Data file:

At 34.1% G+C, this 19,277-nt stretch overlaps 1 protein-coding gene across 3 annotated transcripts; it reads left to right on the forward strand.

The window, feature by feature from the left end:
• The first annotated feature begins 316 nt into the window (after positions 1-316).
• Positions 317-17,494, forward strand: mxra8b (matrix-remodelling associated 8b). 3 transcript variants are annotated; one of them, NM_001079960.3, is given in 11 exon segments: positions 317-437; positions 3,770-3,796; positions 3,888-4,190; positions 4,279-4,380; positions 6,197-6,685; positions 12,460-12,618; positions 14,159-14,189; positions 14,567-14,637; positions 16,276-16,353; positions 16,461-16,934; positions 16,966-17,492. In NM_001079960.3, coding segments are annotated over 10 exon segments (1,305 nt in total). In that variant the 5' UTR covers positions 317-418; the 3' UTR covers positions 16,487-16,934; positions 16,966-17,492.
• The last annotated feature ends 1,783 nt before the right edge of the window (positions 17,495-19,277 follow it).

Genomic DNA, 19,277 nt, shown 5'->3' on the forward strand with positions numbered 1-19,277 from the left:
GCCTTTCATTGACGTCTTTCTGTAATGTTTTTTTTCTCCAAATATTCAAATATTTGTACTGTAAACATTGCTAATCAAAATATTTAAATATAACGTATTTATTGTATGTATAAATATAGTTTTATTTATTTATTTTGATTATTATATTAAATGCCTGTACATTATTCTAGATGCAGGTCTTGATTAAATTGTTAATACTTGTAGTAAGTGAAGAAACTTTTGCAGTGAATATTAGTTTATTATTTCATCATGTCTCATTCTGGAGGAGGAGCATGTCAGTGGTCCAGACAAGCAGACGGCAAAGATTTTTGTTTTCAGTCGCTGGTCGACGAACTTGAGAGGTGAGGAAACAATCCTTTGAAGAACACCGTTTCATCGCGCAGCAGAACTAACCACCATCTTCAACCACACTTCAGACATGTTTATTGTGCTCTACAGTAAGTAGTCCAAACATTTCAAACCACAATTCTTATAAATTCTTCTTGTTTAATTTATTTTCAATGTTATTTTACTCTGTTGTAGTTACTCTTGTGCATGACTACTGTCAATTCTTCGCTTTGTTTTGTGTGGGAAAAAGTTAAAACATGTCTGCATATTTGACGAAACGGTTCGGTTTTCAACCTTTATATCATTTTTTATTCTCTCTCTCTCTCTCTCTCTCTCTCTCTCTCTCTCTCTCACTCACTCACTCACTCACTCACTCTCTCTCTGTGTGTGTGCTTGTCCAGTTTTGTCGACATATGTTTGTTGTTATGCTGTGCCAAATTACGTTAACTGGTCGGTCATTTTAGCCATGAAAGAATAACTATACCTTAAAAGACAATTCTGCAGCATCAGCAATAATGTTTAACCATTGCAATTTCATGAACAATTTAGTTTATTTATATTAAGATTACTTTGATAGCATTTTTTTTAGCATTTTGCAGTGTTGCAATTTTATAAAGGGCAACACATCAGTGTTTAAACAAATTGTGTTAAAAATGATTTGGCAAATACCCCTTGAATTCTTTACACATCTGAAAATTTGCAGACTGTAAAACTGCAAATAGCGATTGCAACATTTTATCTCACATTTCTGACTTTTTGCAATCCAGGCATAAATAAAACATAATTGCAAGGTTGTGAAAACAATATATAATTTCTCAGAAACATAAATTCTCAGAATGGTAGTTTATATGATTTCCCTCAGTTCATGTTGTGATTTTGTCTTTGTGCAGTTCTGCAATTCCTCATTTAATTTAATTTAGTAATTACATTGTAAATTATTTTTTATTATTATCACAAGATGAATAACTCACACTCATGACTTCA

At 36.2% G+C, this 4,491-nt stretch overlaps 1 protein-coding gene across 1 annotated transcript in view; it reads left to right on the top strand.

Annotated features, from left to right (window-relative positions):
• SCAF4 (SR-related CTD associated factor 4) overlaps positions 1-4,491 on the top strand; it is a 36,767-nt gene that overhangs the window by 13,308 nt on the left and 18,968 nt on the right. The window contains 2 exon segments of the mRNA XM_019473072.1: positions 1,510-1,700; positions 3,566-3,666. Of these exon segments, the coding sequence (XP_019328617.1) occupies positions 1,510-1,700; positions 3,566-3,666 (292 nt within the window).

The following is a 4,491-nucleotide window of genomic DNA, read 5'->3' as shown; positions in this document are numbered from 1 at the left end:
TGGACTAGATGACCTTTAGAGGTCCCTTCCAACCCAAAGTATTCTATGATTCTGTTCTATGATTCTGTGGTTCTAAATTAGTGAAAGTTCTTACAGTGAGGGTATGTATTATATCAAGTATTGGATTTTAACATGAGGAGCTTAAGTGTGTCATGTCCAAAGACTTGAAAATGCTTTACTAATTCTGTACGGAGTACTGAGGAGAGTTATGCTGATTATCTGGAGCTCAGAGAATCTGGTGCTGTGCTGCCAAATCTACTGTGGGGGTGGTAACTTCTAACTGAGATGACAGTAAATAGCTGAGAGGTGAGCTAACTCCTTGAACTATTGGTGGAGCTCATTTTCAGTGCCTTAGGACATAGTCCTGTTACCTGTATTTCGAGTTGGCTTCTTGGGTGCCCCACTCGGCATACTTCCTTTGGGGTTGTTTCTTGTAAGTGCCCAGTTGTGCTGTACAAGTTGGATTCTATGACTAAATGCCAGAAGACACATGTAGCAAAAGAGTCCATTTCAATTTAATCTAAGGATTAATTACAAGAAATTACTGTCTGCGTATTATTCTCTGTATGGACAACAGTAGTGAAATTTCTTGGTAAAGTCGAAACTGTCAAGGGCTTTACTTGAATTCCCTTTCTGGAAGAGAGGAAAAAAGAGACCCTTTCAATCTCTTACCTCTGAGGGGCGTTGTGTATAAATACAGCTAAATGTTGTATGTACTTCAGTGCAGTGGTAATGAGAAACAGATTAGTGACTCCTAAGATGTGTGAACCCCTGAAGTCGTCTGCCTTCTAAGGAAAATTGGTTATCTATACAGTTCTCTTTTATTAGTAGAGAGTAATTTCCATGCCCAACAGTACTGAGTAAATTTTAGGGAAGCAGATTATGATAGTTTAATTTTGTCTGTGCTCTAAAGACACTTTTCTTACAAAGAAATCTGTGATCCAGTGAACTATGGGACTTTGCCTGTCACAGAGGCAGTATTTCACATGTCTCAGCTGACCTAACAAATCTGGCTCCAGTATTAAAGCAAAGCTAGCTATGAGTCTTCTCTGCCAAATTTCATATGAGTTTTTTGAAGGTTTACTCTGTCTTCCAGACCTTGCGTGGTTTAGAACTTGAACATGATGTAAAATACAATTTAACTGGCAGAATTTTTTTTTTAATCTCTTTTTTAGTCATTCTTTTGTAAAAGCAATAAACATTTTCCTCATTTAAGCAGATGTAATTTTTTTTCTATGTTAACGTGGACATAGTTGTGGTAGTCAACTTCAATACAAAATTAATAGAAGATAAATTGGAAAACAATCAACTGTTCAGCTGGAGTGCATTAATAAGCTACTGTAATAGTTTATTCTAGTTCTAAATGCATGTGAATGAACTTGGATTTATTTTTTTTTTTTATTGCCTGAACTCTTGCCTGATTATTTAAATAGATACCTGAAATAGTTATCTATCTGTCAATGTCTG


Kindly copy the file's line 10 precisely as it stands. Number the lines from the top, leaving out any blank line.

• SCAF4 (SR-related CTD associated factor 4) overlaps positions 1-4,491 on the top strand; it is a 36,767-nt gene that overhangs the window by 13,308 nt on the left and 18,968 nt on the right. The window contains 2 exon segments of the mRNA XM_019473072.1: positions 1,510-1,700; positions 3,566-3,666. Of these exon segments, the coding sequence (XP_019328617.1) occupies positions 1,510-1,700; positions 3,566-3,666 (292 nt within the window).